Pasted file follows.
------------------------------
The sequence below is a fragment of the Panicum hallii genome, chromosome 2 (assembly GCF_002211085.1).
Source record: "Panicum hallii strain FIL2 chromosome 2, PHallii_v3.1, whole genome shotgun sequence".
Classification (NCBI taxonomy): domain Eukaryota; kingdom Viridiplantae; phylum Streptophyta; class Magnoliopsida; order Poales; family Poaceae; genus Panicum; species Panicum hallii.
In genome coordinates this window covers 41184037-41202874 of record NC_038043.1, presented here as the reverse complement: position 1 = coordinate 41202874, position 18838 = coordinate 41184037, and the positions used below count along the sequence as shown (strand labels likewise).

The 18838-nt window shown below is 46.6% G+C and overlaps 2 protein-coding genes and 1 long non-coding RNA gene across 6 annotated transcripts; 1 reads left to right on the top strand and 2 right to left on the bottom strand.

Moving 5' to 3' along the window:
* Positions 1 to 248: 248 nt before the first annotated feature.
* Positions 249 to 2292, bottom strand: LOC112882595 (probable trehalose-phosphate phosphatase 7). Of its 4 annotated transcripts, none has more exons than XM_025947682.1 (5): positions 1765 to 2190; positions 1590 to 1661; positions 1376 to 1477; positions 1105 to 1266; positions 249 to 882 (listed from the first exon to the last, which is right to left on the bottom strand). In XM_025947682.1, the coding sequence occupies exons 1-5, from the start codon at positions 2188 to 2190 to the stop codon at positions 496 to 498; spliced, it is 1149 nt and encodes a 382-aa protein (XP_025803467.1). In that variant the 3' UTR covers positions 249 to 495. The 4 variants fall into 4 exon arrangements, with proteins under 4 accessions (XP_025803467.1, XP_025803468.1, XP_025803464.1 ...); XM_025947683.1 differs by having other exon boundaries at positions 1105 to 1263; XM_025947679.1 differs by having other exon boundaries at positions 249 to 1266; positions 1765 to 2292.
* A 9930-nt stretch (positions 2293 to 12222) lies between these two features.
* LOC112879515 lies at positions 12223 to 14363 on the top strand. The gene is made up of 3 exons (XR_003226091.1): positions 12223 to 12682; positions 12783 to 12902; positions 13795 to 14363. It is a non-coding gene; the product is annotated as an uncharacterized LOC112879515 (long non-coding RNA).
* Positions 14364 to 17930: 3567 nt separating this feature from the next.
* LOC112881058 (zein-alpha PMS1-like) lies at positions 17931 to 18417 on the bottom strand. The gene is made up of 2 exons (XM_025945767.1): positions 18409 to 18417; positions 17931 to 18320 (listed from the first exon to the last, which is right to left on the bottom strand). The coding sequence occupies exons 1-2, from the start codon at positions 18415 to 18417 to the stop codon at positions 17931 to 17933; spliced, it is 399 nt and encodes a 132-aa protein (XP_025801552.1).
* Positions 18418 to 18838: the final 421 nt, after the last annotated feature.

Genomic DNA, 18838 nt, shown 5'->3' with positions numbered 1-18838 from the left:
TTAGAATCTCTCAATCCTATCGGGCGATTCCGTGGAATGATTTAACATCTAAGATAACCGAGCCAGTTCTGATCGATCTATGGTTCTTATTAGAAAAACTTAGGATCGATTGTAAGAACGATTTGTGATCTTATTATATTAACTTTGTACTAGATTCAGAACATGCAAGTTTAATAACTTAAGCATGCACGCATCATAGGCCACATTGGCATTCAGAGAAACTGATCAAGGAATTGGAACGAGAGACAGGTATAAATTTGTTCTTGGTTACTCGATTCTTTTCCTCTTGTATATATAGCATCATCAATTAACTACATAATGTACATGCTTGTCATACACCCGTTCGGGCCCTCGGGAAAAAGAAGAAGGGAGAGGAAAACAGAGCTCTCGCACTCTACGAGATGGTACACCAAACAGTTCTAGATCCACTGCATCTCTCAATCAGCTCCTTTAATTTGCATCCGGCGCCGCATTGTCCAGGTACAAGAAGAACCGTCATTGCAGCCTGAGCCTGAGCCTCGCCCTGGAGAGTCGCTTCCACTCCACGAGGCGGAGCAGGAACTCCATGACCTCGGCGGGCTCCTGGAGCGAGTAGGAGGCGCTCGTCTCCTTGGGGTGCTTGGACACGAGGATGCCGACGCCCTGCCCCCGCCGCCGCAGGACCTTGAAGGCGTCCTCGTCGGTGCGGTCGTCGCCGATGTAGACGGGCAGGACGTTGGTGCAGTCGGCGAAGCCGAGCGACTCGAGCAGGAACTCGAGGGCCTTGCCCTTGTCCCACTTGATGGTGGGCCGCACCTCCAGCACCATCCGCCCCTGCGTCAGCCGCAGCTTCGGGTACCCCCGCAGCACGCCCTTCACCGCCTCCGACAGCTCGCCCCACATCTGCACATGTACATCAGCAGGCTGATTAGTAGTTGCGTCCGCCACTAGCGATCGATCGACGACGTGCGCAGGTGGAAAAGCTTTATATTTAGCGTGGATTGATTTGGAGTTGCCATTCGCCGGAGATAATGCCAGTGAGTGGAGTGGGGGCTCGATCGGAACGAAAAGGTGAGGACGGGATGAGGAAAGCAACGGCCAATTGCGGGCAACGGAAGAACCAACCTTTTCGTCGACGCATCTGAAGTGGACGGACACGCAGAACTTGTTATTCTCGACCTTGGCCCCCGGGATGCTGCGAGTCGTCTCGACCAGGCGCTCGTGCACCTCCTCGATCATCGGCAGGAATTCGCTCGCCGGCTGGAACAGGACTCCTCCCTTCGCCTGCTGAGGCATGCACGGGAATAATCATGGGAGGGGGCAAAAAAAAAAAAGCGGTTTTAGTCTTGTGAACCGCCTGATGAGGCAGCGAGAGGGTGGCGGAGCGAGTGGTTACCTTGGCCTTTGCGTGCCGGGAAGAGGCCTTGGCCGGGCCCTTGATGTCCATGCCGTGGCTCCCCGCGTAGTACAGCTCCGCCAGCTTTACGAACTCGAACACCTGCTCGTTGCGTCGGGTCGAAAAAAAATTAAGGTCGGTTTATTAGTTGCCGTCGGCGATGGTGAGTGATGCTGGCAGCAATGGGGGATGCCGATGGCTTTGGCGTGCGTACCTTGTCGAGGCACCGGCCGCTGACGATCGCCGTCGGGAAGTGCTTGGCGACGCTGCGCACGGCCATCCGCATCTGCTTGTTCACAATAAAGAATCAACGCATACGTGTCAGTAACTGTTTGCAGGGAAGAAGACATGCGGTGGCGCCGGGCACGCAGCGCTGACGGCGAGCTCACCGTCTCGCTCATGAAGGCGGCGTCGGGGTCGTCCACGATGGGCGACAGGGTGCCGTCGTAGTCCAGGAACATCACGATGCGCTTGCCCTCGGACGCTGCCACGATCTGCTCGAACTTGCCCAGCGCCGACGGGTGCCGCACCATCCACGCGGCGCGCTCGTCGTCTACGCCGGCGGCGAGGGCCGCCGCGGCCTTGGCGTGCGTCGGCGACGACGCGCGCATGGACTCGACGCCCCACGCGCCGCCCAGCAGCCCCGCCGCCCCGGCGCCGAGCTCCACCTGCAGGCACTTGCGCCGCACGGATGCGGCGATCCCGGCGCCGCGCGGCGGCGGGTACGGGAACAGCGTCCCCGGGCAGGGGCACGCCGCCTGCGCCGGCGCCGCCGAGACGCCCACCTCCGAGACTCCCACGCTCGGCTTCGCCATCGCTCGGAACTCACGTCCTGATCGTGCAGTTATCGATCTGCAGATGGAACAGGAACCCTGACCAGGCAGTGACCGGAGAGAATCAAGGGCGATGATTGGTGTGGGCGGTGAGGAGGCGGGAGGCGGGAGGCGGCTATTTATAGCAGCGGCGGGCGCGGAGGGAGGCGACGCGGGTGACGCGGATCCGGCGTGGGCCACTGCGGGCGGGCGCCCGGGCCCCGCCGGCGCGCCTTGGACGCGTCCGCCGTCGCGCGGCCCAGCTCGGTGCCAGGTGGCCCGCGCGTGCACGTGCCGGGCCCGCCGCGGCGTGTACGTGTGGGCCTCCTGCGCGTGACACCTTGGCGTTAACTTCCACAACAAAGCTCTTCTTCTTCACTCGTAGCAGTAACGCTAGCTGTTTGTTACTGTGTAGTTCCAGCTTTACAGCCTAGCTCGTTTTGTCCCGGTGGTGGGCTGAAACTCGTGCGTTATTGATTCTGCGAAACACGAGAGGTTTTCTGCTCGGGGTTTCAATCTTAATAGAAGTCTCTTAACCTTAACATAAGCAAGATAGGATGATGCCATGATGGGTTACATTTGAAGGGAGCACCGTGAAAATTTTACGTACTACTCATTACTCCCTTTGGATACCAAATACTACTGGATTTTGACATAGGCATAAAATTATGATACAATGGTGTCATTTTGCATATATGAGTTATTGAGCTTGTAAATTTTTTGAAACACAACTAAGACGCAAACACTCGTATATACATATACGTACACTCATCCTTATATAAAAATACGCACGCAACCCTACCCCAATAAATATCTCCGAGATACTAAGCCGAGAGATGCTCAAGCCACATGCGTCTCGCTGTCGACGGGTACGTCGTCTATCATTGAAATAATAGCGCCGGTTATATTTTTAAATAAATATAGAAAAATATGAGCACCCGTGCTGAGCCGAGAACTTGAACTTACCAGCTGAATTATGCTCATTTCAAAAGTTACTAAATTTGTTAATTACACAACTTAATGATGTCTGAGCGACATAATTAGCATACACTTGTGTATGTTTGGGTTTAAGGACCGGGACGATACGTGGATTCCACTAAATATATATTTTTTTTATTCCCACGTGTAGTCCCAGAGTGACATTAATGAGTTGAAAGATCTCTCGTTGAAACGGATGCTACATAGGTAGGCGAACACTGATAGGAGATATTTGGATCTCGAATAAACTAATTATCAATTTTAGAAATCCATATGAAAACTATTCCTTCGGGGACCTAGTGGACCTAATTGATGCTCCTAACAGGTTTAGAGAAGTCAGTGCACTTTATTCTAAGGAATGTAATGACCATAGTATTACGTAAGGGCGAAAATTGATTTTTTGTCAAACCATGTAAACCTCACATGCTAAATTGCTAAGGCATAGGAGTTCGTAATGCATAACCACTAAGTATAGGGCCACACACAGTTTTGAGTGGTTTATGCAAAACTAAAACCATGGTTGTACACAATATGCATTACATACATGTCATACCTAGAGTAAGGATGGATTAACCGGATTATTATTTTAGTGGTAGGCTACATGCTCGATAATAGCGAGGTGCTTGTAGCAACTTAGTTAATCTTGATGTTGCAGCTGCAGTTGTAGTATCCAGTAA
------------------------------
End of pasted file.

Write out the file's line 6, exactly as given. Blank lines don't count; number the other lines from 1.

Moving 5' to 3' along the window: